Bill Hicks on David Letterman

Outspoken stand-up comedian Bill Hicks was invited to appear on The Late Show with David Letterman on October 1, 1993. Though he had often felt constrained by the limited amount of time he had to work with in his appearances on David Letterman’s show, he typically used his strongest material for these segments. And Bill Hicks was particularly looking forward to this appearance, his first on David Letterman’s 11:30 show on CBS, which had only been on the air for just over a month. Just a few months earlier Bill Hicks had been diagnosed with inoperable cancer and knew he had little time left.

Rather than wear his customary black attire, Bill Hicks chose “bright fall colors–‘an outfit bought just for the show and reflective of my bright and cheerful mood.'” He was happy with the way his segment had gone and left the studio feeling like it had been a success. Later in his hotel room, however, Bill Hicks received a call from producer Robert Morton telling him that the entire segment was going to be cut from the show.

Bill Hicks had appeared 11 times on David Letterman’s NBC show. Though Late Night with David Letterman had aired at 12:30, Bill Hicks had had his share of problems with the censor on that program. But this was different–his entire segment was cut from the show and Bill Hicks was understandably upset. His routine had been “approved and re-approved” by the segment producer, Mary Connelly. Robert Morton told Bill Hicks that the culprit was CBS Standards and Practices, and that Dave was furious about it. They had fought “tooth and nail” to keep Hicks’s segment in the show but to no avail. Hicks asked for a tape of his segment, but he never got one.  He was so incensed that he wrote a 39-page letter to John Lahr of the New Yorker, including a detailed account of his routine as best he could remember it. Lahr’s article appeared in the New Yorker on November 1, 1993. Bill Hicks still wasn’t done talking about the unreasonableness of the situation, but he didn’t have much time left to make his case. He died on February 26th of the following year at the age of 32.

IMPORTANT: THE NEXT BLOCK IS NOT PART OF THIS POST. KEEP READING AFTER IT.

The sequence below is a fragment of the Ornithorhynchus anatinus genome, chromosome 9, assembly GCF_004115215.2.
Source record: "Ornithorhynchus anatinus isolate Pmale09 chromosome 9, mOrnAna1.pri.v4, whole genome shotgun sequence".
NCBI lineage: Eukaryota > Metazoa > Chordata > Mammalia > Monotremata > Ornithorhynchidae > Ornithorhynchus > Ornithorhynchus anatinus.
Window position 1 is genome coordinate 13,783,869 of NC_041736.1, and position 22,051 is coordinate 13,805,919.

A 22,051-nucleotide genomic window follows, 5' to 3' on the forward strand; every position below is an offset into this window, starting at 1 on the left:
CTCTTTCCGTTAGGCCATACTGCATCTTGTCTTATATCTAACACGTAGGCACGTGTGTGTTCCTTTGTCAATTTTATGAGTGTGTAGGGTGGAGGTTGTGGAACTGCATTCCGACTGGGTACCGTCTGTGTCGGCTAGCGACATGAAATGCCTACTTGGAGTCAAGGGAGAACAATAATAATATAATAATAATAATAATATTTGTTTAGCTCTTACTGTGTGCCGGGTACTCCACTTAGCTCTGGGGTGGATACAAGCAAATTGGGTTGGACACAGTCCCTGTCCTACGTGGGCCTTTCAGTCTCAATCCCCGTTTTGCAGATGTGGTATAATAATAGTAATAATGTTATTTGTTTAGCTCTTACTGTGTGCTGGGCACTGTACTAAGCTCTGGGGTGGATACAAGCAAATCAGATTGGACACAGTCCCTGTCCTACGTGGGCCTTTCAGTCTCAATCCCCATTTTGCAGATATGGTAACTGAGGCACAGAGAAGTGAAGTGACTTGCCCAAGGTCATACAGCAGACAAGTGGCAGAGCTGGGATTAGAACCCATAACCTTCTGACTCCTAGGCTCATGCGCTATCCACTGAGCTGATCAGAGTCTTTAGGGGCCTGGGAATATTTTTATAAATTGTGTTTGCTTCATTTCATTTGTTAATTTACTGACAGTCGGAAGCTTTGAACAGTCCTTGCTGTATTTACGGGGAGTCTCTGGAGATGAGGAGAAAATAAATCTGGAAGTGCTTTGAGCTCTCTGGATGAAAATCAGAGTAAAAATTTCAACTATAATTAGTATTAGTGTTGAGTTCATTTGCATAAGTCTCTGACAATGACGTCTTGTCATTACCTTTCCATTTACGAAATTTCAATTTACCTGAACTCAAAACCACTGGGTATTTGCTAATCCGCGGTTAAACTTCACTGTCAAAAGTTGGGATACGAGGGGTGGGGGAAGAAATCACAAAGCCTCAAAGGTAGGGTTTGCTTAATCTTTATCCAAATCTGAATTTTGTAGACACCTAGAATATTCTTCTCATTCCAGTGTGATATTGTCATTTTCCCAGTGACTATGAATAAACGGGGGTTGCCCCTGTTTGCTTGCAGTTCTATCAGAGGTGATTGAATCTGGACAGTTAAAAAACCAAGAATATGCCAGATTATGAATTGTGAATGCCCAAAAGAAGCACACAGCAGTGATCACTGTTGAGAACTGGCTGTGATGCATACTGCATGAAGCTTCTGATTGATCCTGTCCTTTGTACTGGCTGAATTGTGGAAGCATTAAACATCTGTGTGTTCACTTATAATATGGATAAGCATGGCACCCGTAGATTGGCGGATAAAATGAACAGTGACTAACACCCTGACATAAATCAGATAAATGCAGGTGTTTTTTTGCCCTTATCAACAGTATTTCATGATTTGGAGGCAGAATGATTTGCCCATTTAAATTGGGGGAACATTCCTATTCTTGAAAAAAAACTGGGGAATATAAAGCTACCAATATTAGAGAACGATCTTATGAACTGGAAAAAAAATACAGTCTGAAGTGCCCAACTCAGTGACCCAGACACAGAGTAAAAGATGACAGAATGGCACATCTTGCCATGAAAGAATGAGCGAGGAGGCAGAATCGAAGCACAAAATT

But the story doesn’t end there. On January 30, 2009–over 15 years later–David Letterman invited Bill Hicks’s mother, Mary Hicks, to appear on The Late Show to talk about her son’s life and work.

Then, admitting that the decision to cut Bill Hicks’s segment had been his own, David Letterman sought to right a wrong by airing Bill Hicks’s entire censored routine.

It’s interesting to speculate not only about why David Letterman did this, but also why he waited until 2009 to do it. I would point to two reasons. One reason Dave was willing to air Bill Hicks’s censored segment is that he had long since given up in the ratings war with Jay Leno.

The Late Show with David Letterman premiered on CBS on August 30, 1993–the end result of a rather messy, public battle over who would succeed Johnny Carson as host of the Tonight Show. David Letterman was bitterly disappointed when NBC selected Jay Leno as Johnny Carson’s permanent replacement. David Letterman left NBC and took the 11:30 time slot with CBS in direct competition to the Tonight Show.

A few features of the show had to be renamed in order to avoid intellectual property issues with NBC, but The Late Show with David Letterman was much like his old show on NBC. In same ways, however, David Letterman changed how he approached the show in order to broaden his appeal.  He took to wearing tailored suits and monitored the content of the show more closely.  Bill Hicks’s routine, with its references to Christians and the pro-life movement, hit too many hot buttons for David Letterman to allow it on the air.

For a couple of years Letterman’s new approach to the show worked, as his show’s ratings were consistently higher than those of the Tonight Show with Jay Leno. It wasn’t until Jay Leno’s interview with Hugh Grant (“What the hell were you thinking?”) that the ratings of the Tonight Show topped those of David Letterman’s show. Since that time Jay Leno has maintained his ratings dominance in late night programming.